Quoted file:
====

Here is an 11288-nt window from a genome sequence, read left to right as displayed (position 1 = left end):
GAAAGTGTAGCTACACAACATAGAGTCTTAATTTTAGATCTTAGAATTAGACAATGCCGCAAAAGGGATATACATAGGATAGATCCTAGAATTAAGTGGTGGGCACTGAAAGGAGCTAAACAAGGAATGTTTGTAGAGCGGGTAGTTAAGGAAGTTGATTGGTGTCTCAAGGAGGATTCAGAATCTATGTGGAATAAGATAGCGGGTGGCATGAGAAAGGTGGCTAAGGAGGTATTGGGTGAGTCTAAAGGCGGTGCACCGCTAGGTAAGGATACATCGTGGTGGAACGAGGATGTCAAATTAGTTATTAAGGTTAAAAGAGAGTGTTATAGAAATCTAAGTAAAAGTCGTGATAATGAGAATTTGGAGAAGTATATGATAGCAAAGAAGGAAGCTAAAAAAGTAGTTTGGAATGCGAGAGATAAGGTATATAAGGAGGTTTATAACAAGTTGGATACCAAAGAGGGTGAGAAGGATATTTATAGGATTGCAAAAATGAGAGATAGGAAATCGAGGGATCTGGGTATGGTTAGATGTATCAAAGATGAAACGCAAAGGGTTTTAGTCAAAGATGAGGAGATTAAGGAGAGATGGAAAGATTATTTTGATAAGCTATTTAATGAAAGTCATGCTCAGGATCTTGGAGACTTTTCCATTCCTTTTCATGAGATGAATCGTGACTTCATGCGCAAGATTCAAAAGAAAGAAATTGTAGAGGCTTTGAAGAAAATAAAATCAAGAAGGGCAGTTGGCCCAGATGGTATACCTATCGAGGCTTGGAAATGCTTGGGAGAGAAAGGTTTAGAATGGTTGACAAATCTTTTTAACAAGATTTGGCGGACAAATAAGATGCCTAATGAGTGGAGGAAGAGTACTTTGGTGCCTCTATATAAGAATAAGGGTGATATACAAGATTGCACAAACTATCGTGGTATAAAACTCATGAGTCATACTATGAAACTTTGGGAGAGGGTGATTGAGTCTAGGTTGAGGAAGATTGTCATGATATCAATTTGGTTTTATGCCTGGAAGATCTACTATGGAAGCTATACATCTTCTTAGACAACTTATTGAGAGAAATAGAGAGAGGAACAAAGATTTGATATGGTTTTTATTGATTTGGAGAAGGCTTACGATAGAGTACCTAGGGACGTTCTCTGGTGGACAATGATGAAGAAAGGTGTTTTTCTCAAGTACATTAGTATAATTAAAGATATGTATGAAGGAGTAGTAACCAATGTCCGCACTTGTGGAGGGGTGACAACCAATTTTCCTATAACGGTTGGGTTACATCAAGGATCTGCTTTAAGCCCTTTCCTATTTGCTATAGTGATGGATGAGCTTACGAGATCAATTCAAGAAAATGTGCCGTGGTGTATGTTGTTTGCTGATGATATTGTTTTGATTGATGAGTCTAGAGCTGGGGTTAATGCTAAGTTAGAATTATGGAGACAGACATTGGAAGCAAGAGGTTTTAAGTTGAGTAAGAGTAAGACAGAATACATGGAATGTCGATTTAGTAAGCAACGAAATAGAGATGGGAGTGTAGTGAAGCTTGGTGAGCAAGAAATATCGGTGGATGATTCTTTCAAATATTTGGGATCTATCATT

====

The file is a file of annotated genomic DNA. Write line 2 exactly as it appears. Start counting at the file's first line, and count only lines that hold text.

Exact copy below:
GAAAGTGTAGCTACACAACATAGAGTCTTAATTTTAGATCTTAGAATTAGACAATGCCGCAAAAGGGATATACATAGGATAGATCCTAGAATTAAGTGGTGGGCACTGAAAGGAGCTAAACAAGGAATGTTTGTAGAGCGGGTAGTTAAGGAAGTTGATTGGTGTCTCAAGGAGGATTCAGAATCTATGTGGAATAAGATAGCGGGTGGCATGAGAAAGGTGGCTAAGGAGGTATTGGGTGAGTCTAAAGGCGGTGCACCGCTAGGTAAGGATACATCGTGGTGGAACGAGGATGTCAAATTAGTTATTAAGGTTAAAAGAGAGTGTTATAGAAATCTAAGTAAAAGTCGTGATAATGAGAATTTGGAGAAGTATATGATAGCAAAGAAGGAAGCTAAAAAAGTAGTTTGGAATGCGAGAGATAAGGTATATAAGGAGGTTTATAACAAGTTGGATACCAAAGAGGGTGAGAAGGATATTTATAGGATTGCAAAAATGAGAGATAGGAAATCGAGGGATCTGGGTATGGTTAGATGTATCAAAGATGAAACGCAAAGGGTTTTAGTCAAAGATGAGGAGATTAAGGAGAGATGGAAAGATTATTTTGATAAGCTATTTAATGAAAGTCATGCTCAGGATCTTGGAGACTTTTCCATTCCTTTTCATGAGATGAATCGTGACTTCATGCGCAAGATTCAAAAGAAAGAAATTGTAGAGGCTTTGAAGAAAATAAAATCAAGAAGGGCAGTTGGCCCAGATGGTATACCTATCGAGGCTTGGAAATGCTTGGGAGAGAAAGGTTTAGAATGGTTGACAAATCTTTTTAACAAGATTTGGCGGACAAATAAGATGCCTAATGAGTGGAGGAAGAGTACTTTGGTGCCTCTATATAAGAATAAGGGTGATATACAAGATTGCACAAACTATCGTGGTATAAAACTCATGAGTCATACTATGAAACTTTGGGAGAGGGTGATTGAGTCTAGGTTGAGGAAGATTGTCATGATATCAATTTGGTTTTATGCCTGGAAGATCTACTATGGAAGCTATACATCTTCTTAGACAACTTATTGAGAGAAATAGAGAGAGGAACAAAGATTTGATATGGTTTTTATTGATTTGGAGAAGGCTTACGATAGAGTACCTAGGGACGTTCTCTGGTGGACAATGATGAAGAAAGGTGTTTTTCTCAAGTACATTAGTATAATTAAAGATATGTATGAAGGAGTAGTAACCAATGTCCGCACTTGTGGAGGGGTGACAACCAATTTTCCTATAACGGTTGGGTTACATCAAGGATCTGCTTTAAGCCCTTTCCTATTTGCTATAGTGATGGATGAGCTTACGAGATCAATTCAAGAAAATGTGCCGTGGTGTATGTTGTTTGCTGATGATATTGTTTTGATTGATGAGTCTAGAGCTGGGGTTAATGCTAAGTTAGAATTATGGAGACAGACATTGGAAGCAAGAGGTTTTAAGTTGAGTAAGAGTAAGACAGAATACATGGAATGTCGATTTAGTAAGCAACGAAATAGAGATGGGAGTGTAGTGAAGCTTGGTGAGCAAGAAATATCGGTGGATGATTCTTTCAAATATTTGGGATCTATCATT